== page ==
ran to look. The Tortoise wanted to say,
"What business is it of yours?" But she
didn't. Then she heard the people shout,
"Isn't it strange! Look at it! Look!"

The Tortoise forgot everything except
that she wanted to say, "Hush, you foolish
people!" She opened her mouth,--
and fell to the ground. And that was the
end of the Tortoise.

It is a very good thing to be able to hold
one's tongue!


[1] Adapted from Longfellow's poem.

An old legend says that there was once
a king named Robert of Sicily, who was
brother to the great Pope of Rome and
to the Emperor of Allemaine. He was
a very selfish king, and very proud; he
cared more for his pleasures than for the
needs of his people, and his heart was so
filled with his own greatness that he had
no thought for God.

One day, this proud king was sitting in
his place at church, at vesper service; his
courtiers were about him, in their bright
garments, and he himself was dressed in
his royal robes. The choir was chanting
the Latin service, and as the beautiful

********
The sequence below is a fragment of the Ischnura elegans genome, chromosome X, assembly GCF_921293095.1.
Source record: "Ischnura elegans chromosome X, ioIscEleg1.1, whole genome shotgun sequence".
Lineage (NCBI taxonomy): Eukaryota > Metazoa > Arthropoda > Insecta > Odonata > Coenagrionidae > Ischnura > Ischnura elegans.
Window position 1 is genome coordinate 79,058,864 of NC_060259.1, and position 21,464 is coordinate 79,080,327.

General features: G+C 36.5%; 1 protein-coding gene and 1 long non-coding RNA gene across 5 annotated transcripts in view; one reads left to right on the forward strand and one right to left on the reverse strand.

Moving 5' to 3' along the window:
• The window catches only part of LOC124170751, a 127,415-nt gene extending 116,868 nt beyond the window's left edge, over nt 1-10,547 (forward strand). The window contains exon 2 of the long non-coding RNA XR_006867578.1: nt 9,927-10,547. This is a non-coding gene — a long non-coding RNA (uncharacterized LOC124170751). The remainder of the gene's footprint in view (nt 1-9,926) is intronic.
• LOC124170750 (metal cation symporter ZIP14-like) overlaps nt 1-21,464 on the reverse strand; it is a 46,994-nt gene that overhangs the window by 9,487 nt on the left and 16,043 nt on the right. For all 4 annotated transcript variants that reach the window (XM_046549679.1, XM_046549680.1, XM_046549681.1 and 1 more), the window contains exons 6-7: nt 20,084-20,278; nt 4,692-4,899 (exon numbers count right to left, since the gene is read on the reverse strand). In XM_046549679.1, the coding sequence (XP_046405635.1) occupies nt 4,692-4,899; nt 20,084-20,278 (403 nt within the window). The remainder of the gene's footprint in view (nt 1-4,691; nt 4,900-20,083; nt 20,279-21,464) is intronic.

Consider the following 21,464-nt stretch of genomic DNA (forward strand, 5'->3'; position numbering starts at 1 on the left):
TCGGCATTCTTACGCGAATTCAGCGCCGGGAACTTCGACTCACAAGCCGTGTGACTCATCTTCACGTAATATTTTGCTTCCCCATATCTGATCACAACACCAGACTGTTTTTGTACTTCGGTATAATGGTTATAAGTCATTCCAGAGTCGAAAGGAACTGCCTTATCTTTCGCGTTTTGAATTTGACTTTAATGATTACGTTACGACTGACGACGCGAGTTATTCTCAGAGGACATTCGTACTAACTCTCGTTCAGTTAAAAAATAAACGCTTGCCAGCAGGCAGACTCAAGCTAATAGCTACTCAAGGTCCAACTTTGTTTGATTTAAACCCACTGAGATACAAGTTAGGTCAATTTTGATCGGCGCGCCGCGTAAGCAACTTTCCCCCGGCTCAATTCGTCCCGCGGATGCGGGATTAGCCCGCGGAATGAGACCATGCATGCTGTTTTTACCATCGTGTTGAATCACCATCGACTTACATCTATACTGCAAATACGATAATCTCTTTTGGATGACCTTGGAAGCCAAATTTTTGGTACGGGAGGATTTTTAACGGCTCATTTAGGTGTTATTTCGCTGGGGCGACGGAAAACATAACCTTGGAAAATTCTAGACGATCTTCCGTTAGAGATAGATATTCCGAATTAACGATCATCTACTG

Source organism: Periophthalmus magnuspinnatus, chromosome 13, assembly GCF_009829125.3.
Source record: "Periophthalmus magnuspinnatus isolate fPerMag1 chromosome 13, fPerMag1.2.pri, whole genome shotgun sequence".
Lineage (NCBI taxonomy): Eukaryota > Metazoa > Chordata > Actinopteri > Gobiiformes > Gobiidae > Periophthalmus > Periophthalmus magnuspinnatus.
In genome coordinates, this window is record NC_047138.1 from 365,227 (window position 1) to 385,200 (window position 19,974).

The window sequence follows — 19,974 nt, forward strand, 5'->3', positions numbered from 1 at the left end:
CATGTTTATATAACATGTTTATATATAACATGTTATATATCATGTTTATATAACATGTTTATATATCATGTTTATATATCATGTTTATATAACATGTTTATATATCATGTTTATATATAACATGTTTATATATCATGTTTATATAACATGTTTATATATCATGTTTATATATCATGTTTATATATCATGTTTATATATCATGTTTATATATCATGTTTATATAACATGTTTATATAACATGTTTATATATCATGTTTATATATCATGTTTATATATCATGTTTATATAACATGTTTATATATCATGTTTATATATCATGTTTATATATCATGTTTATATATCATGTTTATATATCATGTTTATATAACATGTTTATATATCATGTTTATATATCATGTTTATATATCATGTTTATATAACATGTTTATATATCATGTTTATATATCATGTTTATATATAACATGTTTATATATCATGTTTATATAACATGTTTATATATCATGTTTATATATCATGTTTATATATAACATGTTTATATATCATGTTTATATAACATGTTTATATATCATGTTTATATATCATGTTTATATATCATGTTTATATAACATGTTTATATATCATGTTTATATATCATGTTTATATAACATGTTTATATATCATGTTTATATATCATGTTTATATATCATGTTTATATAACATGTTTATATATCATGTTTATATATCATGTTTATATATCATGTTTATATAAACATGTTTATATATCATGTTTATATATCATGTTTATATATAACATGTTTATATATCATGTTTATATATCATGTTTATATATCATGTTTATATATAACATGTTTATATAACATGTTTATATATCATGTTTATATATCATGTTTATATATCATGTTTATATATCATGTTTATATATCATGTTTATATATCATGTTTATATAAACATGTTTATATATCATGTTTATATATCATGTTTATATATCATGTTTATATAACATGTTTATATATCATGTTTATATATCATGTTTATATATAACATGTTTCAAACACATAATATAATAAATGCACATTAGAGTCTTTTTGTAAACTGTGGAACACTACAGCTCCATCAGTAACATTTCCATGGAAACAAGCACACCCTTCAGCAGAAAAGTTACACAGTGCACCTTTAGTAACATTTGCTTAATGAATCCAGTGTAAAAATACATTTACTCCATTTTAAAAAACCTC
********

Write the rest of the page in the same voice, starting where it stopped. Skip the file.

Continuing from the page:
voices swelled louder, the king noticed one
particular verse which seemed to be
repeated again and again. He turned to a
learned clerk at his side and asked what
those words meant, for he knew no Latin.

"They mean, `He hath put down the
mighty from their seats, and hath exalted
them of low degree,'" answered the clerk.

"It is well the words are in Latin, then,"
said the king angrily, "for they are a lie.
There is no power on earth or in heaven
which can put me down from my seat!"
And he sneered at the beautiful singing,
as he leaned back in his place.

Presently the king fell asleep, while the
service went on. He slept deeply and long.
When he awoke the church was dark and
still, and he was all alone. He, the king,
had been left alone in the church, to awake
in the dark! He was furious with rage and
surprise, and, stumbling through the dim
aisles, he reached the great doors and beat
at them, madly, shouting for his servants.

The old sexton heard some one shouting
and pounding in the church, and thought